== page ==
Wednesday, February 16, 2005
Last night, the London Mathematical Society said the decision was part of a wider trend and warned that the UK was in danger of becoming a "maths wasteland". Peter Cooper, the society's executive secretary, said: "Maths is perceived as a hard subject by many students. There is a real difficulty in attracting sufficient numbers of people in many institutions."
Four other maths departments in England have closed since 1999 and the number of students has fallen by more than 2,200 in the same period.
Of the 175 people studying maths at Hull, more than a third are overseas students, compared with an average of 16% across other courses. A university spokeswoman said it was "not good business sense" to rely on the volatile overseas market.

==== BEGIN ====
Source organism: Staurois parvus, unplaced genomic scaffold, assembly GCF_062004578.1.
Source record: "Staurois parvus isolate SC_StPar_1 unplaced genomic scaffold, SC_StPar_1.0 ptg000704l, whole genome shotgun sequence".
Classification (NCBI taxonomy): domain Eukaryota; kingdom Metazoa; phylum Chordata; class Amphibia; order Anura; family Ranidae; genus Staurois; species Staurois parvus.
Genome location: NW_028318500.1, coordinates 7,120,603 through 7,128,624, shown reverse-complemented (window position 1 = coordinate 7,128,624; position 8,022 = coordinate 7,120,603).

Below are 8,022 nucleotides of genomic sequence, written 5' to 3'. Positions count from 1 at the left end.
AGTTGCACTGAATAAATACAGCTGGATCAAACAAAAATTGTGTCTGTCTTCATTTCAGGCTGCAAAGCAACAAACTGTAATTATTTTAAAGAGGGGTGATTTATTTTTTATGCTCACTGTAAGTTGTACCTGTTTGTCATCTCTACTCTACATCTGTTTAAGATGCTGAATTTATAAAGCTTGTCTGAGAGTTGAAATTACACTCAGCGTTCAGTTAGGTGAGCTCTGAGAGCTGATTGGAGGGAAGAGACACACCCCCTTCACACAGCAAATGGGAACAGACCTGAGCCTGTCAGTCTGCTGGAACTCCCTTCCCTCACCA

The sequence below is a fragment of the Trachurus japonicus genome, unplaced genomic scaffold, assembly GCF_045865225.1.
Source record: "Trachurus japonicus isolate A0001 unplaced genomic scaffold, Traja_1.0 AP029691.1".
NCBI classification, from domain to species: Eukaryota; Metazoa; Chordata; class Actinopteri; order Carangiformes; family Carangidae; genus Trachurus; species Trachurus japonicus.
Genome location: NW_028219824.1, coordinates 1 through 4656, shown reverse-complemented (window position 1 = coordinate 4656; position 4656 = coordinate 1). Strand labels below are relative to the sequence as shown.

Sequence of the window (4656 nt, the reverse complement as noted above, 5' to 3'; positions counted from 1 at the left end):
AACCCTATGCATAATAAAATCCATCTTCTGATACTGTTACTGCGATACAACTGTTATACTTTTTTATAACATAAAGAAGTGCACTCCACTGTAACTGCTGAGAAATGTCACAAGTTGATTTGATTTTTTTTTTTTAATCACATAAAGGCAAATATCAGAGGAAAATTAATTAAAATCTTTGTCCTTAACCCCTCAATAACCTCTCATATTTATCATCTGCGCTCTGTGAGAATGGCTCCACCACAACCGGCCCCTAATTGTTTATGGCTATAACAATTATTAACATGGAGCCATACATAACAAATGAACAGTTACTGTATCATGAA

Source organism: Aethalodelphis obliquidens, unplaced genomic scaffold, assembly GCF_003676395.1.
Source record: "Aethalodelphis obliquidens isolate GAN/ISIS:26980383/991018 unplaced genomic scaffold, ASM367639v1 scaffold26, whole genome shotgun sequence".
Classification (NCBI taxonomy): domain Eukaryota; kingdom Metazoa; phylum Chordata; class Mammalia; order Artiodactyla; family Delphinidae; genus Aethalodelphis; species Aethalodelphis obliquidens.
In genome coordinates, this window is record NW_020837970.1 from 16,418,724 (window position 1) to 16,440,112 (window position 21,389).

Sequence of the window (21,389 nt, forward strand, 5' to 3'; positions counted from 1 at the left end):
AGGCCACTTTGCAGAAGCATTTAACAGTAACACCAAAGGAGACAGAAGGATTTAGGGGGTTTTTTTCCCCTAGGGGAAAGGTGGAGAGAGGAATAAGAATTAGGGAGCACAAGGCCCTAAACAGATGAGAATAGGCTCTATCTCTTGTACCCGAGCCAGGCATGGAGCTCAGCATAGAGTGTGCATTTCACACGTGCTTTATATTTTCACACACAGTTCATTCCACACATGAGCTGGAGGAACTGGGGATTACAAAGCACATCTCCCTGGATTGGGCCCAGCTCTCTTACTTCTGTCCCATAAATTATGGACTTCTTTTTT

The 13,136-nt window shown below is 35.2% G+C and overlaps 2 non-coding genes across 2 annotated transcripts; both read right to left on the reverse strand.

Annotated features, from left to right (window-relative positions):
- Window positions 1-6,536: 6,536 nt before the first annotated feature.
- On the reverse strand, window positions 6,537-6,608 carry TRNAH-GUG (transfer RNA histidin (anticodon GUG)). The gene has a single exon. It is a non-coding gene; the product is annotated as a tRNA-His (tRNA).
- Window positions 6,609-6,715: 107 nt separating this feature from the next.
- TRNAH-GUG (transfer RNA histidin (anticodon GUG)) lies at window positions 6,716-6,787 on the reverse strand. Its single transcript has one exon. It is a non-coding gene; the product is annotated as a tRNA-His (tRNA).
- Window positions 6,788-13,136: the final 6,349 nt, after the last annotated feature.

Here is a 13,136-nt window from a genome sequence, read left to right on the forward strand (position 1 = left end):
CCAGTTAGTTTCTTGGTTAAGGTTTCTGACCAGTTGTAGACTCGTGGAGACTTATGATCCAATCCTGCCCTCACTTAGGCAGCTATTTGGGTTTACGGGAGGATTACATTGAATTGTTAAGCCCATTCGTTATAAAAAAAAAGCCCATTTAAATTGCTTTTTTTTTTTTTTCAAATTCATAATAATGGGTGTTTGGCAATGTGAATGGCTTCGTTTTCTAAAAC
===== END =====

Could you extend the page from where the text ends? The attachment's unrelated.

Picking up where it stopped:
Maybe the problem is that we don't teach it quite like we used to. But I see something here: As tightening visa restrictions reduce the flow of international students to U.S. campuses, we will see a change in the variety of programs universities offer. Students from the developing world are not coming to America to take ethnic or women's studies programs. They come for training that requires math.
The most popular fields of study for international students in the United States are business and management, engineering, and mathematics and computer sciences.